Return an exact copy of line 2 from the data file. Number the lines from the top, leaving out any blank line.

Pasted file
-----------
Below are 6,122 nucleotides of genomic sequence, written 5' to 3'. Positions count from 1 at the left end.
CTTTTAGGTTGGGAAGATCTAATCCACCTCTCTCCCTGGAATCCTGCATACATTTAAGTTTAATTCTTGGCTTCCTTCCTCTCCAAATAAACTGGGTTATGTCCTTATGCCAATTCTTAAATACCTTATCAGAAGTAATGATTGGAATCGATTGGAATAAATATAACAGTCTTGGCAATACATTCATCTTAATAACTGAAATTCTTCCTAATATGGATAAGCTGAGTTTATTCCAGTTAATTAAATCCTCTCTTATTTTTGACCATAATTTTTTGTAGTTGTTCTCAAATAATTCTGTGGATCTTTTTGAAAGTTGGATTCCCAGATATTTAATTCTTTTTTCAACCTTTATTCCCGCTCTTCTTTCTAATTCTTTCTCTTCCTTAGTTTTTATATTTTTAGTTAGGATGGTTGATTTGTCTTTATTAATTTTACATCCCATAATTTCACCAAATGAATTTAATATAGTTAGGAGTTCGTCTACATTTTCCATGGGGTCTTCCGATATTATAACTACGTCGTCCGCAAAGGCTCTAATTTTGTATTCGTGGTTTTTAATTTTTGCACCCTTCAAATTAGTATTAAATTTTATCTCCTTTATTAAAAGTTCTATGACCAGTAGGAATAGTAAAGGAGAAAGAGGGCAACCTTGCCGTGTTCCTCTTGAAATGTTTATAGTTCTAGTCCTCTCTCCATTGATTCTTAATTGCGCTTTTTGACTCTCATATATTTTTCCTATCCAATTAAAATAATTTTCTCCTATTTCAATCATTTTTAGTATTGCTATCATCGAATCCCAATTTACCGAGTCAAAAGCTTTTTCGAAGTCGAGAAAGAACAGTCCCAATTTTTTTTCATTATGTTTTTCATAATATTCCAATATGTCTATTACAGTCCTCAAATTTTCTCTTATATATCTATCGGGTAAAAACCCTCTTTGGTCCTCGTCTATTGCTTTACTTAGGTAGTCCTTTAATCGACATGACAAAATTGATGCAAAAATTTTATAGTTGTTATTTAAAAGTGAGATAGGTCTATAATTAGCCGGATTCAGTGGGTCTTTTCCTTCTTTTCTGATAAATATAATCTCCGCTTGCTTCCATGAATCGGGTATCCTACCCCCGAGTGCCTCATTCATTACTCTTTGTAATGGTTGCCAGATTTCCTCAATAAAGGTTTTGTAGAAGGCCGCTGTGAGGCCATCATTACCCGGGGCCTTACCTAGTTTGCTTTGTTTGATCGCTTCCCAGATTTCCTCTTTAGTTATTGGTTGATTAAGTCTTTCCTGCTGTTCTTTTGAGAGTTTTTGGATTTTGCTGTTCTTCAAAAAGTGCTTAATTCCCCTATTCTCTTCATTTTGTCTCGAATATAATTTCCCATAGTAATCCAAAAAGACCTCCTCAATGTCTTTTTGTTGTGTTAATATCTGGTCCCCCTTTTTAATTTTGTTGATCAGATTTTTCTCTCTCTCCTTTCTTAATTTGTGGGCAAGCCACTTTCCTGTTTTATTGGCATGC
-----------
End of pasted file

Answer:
CTTTTAGGTTGGGAAGATCTAATCCACCTCTCTCCCTGGAATCCTGCATACATTTAAGTTTAATTCTTGGCTTCCTTCCTCTCCAAATAAACTGGGTTATGTCCTTATGCCAATTCTTAAATACCTTATCAGAAGTAATGATTGGAATCGATTGGAATAAATATAACAGTCTTGGCAATACATTCATCTTAATAACTGAAATTCTTCCTAATATGGATAAGCTGAGTTTATTCCAGTTAATTAAATCCTCTCTTATTTTTGACCATAATTTTTTGTAGTTGTTCTCAAATAATTCTGTGGATCTTTTTGAAAGTTGGATTCCCAGATATTTAATTCTTTTTTCAACCTTTATTCCCGCTCTTCTTTCTAATTCTTTCTCTTCCTTAGTTTTTATATTTTTAGTTAGGATGGTTGATTTGTCTTTATTAATTTTACATCCCATAATTTCACCAAATGAATTTAATATAGTTAGGAGTTCGTCTACATTTTCCATGGGGTCTTCCGATATTATAACTACGTCGTCCGCAAAGGCTCTAATTTTGTATTCGTGGTTTTTAATTTTTGCACCCTTCAAATTAGTATTAAATTTTATCTCCTTTATTAAAAGTTCTATGACCAGTAGGAATAGTAAAGGAGAAAGAGGGCAACCTTGCCGTGTTCCTCTTGAAATGTTTATAGTTCTAGTCCTCTCTCCATTGATTCTTAATTGCGCTTTTTGACTCTCATATATTTTTCCTATCCAATTAAAATAATTTTCTCCTATTTCAATCATTTTTAGTATTGCTATCATCGAATCCCAATTTACCGAGTCAAAAGCTTTTTCGAAGTCGAGAAAGAACAGTCCCAATTTTTTTTCATTATGTTTTTCATAATATTCCAATATGTCTATTACAGTCCTCAAATTTTCTCTTATATATCTATCGGGTAAAAACCCTCTTTGGTCCTCGTCTATTGCTTTACTTAGGTAGTCCTTTAATCGACATGACAAAATTGATGCAAAAATTTTATAGTTGTTATTTAAAAGTGAGATAGGTCTATAATTAGCCGGATTCAGTGGGTCTTTTCCTTCTTTTCTGATAAATATAATCTCCGCTTGCTTCCATGAATCGGGTATCCTACCCCCGAGTGCCTCATTCATTACTCTTTGTAATGGTTGCCAGATTTCCTCAATAAAGGTTTTGTAGAAGGCCGCTGTGAGGCCATCATTACCCGGGGCCTTACCTAGTTTGCTTTGTTTGATCGCTTCCCAGATTTCCTCTTTAGTTATTGGTTGATTAAGTCTTTCCTGCTGTTCTTTTGAGAGTTTTTGGATTTTGCTGTTCTTCAAAAAGTGCTTAATTCCCCTATTCTCTTCATTTTGTCTCGAATATAATTTCCCATAGTAATCCAAAAAGACCTCCTCAATGTCTTTTTGTTGTGTTAATATCTGGTCCCCCTTTTTAATTTTGTTGATCAGATTTTTCTCTCTCTCCTTTCTTAATTTGTGGGCAAGCCACTTTCCTGTTTTATTGGCATGC